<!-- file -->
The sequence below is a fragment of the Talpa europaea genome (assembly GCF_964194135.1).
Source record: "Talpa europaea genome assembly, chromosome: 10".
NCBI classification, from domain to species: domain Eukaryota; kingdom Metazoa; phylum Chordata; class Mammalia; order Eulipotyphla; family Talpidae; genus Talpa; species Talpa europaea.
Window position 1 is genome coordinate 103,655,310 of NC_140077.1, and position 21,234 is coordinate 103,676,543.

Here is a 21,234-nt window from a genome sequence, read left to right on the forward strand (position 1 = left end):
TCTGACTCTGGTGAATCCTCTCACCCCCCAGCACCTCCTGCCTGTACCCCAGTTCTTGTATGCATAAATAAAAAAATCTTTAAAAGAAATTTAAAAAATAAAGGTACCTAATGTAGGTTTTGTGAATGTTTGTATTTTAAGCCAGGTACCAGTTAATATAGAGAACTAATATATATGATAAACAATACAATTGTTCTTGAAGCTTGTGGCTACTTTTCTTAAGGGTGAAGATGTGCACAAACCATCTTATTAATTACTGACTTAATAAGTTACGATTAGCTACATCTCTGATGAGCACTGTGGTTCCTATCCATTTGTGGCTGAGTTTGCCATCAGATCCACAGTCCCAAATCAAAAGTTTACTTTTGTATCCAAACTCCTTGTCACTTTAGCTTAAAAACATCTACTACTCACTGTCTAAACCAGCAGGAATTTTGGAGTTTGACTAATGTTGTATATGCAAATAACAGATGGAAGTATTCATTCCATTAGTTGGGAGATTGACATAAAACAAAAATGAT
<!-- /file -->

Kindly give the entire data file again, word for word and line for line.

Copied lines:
The sequence below is a fragment of the Talpa europaea genome (assembly GCF_964194135.1).
Source record: "Talpa europaea genome assembly, chromosome: 10".
NCBI classification, from domain to species: domain Eukaryota; kingdom Metazoa; phylum Chordata; class Mammalia; order Eulipotyphla; family Talpidae; genus Talpa; species Talpa europaea.
Window position 1 is genome coordinate 103,655,310 of NC_140077.1, and position 21,234 is coordinate 103,676,543.

Here is a 21,234-nt window from a genome sequence, read left to right on the forward strand (position 1 = left end):
TCTGACTCTGGTGAATCCTCTCACCCCCCAGCACCTCCTGCCTGTACCCCAGTTCTTGTATGCATAAATAAAAAAATCTTTAAAAGAAATTTAAAAAATAAAGGTACCTAATGTAGGTTTTGTGAATGTTTGTATTTTAAGCCAGGTACCAGTTAATATAGAGAACTAATATATATGATAAACAATACAATTGTTCTTGAAGCTTGTGGCTACTTTTCTTAAGGGTGAAGATGTGCACAAACCATCTTATTAATTACTGACTTAATAAGTTACGATTAGCTACATCTCTGATGAGCACTGTGGTTCCTATCCATTTGTGGCTGAGTTTGCCATCAGATCCACAGTCCCAAATCAAAAGTTTACTTTTGTATCCAAACTCCTTGTCACTTTAGCTTAAAAACATCTACTACTCACTGTCTAAACCAGCAGGAATTTTGGAGTTTGACTAATGTTGTATATGCAAATAACAGATGGAAGTATTCATTCCATTAGTTGGGAGATTGACATAAAACAAAAATGAT